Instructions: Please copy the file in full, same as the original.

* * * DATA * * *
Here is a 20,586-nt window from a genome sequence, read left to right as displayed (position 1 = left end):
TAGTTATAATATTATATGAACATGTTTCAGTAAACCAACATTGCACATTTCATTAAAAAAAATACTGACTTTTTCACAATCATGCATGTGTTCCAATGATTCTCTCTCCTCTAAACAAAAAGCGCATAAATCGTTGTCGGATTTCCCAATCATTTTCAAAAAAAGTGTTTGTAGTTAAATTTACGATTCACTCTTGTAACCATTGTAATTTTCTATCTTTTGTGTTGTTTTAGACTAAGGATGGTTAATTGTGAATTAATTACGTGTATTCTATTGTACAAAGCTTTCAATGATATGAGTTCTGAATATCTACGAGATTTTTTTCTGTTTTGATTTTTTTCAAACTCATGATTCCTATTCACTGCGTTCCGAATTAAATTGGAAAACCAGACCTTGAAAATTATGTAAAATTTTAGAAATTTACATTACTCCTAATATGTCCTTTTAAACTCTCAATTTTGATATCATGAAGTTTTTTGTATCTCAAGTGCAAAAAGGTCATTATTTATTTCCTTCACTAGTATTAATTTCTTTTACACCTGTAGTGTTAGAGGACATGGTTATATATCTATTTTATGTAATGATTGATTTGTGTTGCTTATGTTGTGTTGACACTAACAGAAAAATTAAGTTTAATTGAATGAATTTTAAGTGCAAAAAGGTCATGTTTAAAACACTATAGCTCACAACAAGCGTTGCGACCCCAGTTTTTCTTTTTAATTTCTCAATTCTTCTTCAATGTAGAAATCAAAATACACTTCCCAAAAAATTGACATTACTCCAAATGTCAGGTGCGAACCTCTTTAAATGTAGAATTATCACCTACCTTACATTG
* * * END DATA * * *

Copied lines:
Here is a 20,586-nt window from a genome sequence, read left to right as displayed (position 1 = left end):
TAGTTATAATATTATATGAACATGTTTCAGTAAACCAACATTGCACATTTCATTAAAAAAAATACTGACTTTTTCACAATCATGCATGTGTTCCAATGATTCTCTCTCCTCTAAACAAAAAGCGCATAAATCGTTGTCGGATTTCCCAATCATTTTCAAAAAAAGTGTTTGTAGTTAAATTTACGATTCACTCTTGTAACCATTGTAATTTTCTATCTTTTGTGTTGTTTTAGACTAAGGATGGTTAATTGTGAATTAATTACGTGTATTCTATTGTACAAAGCTTTCAATGATATGAGTTCTGAATATCTACGAGATTTTTTTCTGTTTTGATTTTTTTCAAACTCATGATTCCTATTCACTGCGTTCCGAATTAAATTGGAAAACCAGACCTTGAAAATTATGTAAAATTTTAGAAATTTACATTACTCCTAATATGTCCTTTTAAACTCTCAATTTTGATATCATGAAGTTTTTTGTATCTCAAGTGCAAAAAGGTCATTATTTATTTCCTTCACTAGTATTAATTTCTTTTACACCTGTAGTGTTAGAGGACATGGTTATATATCTATTTTATGTAATGATTGATTTGTGTTGCTTATGTTGTGTTGACACTAACAGAAAAATTAAGTTTAATTGAATGAATTTTAAGTGCAAAAAGGTCATGTTTAAAACACTATAGCTCACAACAAGCGTTGCGACCCCAGTTTTTCTTTTTAATTTCTCAATTCTTCTTCAATGTAGAAATCAAAATACACTTCCCAAAAAATTGACATTACTCCAAATGTCAGGTGCGAACCTCTTTAAATGTAGAATTATCACCTACCTTACATTG